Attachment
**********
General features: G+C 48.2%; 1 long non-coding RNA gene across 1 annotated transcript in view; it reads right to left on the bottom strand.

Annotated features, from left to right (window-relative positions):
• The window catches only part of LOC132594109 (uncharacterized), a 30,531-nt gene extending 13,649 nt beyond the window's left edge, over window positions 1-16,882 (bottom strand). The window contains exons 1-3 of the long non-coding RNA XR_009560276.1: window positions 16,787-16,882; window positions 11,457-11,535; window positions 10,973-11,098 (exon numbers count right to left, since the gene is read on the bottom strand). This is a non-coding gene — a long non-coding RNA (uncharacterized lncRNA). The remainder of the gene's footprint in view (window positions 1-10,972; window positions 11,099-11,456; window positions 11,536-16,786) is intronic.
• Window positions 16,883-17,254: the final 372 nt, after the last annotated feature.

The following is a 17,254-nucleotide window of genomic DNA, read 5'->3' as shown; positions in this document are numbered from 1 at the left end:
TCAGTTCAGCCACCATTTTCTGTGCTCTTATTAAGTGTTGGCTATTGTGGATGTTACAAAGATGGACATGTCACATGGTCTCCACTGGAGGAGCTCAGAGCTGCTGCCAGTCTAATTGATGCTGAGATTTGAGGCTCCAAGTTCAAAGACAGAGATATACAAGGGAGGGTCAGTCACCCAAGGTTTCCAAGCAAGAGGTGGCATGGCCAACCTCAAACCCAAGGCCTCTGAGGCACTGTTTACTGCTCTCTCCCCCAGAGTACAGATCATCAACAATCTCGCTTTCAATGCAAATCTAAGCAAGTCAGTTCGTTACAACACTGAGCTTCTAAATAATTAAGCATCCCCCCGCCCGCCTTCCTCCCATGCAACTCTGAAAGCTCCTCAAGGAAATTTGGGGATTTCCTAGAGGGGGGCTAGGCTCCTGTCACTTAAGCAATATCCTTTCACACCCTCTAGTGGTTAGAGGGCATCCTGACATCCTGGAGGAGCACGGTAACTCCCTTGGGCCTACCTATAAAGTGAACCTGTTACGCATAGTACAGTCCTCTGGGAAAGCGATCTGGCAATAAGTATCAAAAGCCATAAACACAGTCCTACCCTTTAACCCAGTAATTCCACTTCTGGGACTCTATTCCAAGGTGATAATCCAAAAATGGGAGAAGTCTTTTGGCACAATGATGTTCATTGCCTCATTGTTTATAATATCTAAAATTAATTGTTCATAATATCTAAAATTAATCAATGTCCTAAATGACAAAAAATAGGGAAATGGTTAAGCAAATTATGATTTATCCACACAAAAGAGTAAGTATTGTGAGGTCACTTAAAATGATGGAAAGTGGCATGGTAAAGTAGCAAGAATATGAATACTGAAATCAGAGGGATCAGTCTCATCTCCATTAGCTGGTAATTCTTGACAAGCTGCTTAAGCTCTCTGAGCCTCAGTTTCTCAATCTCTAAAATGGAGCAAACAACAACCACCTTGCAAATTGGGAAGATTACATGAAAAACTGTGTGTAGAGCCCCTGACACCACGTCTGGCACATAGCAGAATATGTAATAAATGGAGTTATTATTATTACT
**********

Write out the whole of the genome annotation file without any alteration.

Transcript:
General features: G+C 48.2%; 1 long non-coding RNA gene across 1 annotated transcript in view; it reads right to left on the bottom strand.

Annotated features, from left to right (window-relative positions):
• The window catches only part of LOC132594109 (uncharacterized), a 30,531-nt gene extending 13,649 nt beyond the window's left edge, over window positions 1-16,882 (bottom strand). The window contains exons 1-3 of the long non-coding RNA XR_009560276.1: window positions 16,787-16,882; window positions 11,457-11,535; window positions 10,973-11,098 (exon numbers count right to left, since the gene is read on the bottom strand). This is a non-coding gene — a long non-coding RNA (uncharacterized lncRNA). The remainder of the gene's footprint in view (window positions 1-10,972; window positions 11,099-11,456; window positions 11,536-16,786) is intronic.
• Window positions 16,883-17,254: the final 372 nt, after the last annotated feature.

The following is a 17,254-nucleotide window of genomic DNA, read 5'->3' as shown; positions in this document are numbered from 1 at the left end:
TCAGTTCAGCCACCATTTTCTGTGCTCTTATTAAGTGTTGGCTATTGTGGATGTTACAAAGATGGACATGTCACATGGTCTCCACTGGAGGAGCTCAGAGCTGCTGCCAGTCTAATTGATGCTGAGATTTGAGGCTCCAAGTTCAAAGACAGAGATATACAAGGGAGGGTCAGTCACCCAAGGTTTCCAAGCAAGAGGTGGCATGGCCAACCTCAAACCCAAGGCCTCTGAGGCACTGTTTACTGCTCTCTCCCCCAGAGTACAGATCATCAACAATCTCGCTTTCAATGCAAATCTAAGCAAGTCAGTTCGTTACAACACTGAGCTTCTAAATAATTAAGCATCCCCCCGCCCGCCTTCCTCCCATGCAACTCTGAAAGCTCCTCAAGGAAATTTGGGGATTTCCTAGAGGGGGGCTAGGCTCCTGTCACTTAAGCAATATCCTTTCACACCCTCTAGTGGTTAGAGGGCATCCTGACATCCTGGAGGAGCACGGTAACTCCCTTGGGCCTACCTATAAAGTGAACCTGTTACGCATAGTACAGTCCTCTGGGAAAGCGATCTGGCAATAAGTATCAAAAGCCATAAACACAGTCCTACCCTTTAACCCAGTAATTCCACTTCTGGGACTCTATTCCAAGGTGATAATCCAAAAATGGGAGAAGTCTTTTGGCACAATGATGTTCATTGCCTCATTGTTTATAATATCTAAAATTAATTGTTCATAATATCTAAAATTAATCAATGTCCTAAATGACAAAAAATAGGGAAATGGTTAAGCAAATTATGATTTATCCACACAAAAGAGTAAGTATTGTGAGGTCACTTAAAATGATGGAAAGTGGCATGGTAAAGTAGCAAGAATATGAATACTGAAATCAGAGGGATCAGTCTCATCTCCATTAGCTGGTAATTCTTGACAAGCTGCTTAAGCTCTCTGAGCCTCAGTTTCTCAATCTCTAAAATGGAGCAAACAACAACCACCTTGCAAATTGGGAAGATTACATGAAAAACTGTGTGTAGAGCCCCTGACACCACGTCTGGCACATAGCAGAATATGTAATAAATGGAGTTATTATTATTACT